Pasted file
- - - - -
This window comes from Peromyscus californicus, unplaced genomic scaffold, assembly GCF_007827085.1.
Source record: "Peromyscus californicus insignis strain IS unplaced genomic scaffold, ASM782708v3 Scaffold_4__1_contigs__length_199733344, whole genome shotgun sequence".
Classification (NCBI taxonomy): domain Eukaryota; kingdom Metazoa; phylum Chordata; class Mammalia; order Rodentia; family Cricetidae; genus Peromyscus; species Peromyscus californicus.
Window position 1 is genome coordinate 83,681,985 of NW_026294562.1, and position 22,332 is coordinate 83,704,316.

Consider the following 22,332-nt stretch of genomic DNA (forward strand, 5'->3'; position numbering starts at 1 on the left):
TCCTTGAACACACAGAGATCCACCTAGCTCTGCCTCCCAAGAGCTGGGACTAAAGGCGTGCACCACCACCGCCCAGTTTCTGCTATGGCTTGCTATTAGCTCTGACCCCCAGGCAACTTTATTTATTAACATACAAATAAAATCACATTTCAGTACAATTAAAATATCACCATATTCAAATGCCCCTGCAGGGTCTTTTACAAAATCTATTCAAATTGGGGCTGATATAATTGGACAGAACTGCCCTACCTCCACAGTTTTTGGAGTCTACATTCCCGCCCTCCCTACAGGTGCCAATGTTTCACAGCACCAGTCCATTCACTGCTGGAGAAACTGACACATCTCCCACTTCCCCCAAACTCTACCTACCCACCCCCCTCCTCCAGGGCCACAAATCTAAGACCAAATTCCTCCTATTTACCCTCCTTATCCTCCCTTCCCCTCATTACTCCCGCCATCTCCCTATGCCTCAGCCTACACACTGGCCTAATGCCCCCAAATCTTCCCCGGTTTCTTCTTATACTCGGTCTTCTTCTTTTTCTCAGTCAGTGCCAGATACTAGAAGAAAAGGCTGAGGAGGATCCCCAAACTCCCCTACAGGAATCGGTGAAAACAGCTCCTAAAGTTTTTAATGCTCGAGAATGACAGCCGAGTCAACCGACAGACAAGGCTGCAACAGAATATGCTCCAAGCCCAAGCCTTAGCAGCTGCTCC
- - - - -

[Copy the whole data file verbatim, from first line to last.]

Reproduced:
This window comes from Peromyscus californicus, unplaced genomic scaffold, assembly GCF_007827085.1.
Source record: "Peromyscus californicus insignis strain IS unplaced genomic scaffold, ASM782708v3 Scaffold_4__1_contigs__length_199733344, whole genome shotgun sequence".
Classification (NCBI taxonomy): domain Eukaryota; kingdom Metazoa; phylum Chordata; class Mammalia; order Rodentia; family Cricetidae; genus Peromyscus; species Peromyscus californicus.
Window position 1 is genome coordinate 83,681,985 of NW_026294562.1, and position 22,332 is coordinate 83,704,316.

Consider the following 22,332-nt stretch of genomic DNA (forward strand, 5'->3'; position numbering starts at 1 on the left):
TCCTTGAACACACAGAGATCCACCTAGCTCTGCCTCCCAAGAGCTGGGACTAAAGGCGTGCACCACCACCGCCCAGTTTCTGCTATGGCTTGCTATTAGCTCTGACCCCCAGGCAACTTTATTTATTAACATACAAATAAAATCACATTTCAGTACAATTAAAATATCACCATATTCAAATGCCCCTGCAGGGTCTTTTACAAAATCTATTCAAATTGGGGCTGATATAATTGGACAGAACTGCCCTACCTCCACAGTTTTTGGAGTCTACATTCCCGCCCTCCCTACAGGTGCCAATGTTTCACAGCACCAGTCCATTCACTGCTGGAGAAACTGACACATCTCCCACTTCCCCCAAACTCTACCTACCCACCCCCCTCCTCCAGGGCCACAAATCTAAGACCAAATTCCTCCTATTTACCCTCCTTATCCTCCCTTCCCCTCATTACTCCCGCCATCTCCCTATGCCTCAGCCTACACACTGGCCTAATGCCCCCAAATCTTCCCCGGTTTCTTCTTATACTCGGTCTTCTTCTTTTTCTCAGTCAGTGCCAGATACTAGAAGAAAAGGCTGAGGAGGATCCCCAAACTCCCCTACAGGAATCGGTGAAAACAGCTCCTAAAGTTTTTAATGCTCGAGAATGACAGCCGAGTCAACCGACAGACAAGGCTGCAACAGAATATGCTCCAAGCCCAAGCCTTAGCAGCTGCTCC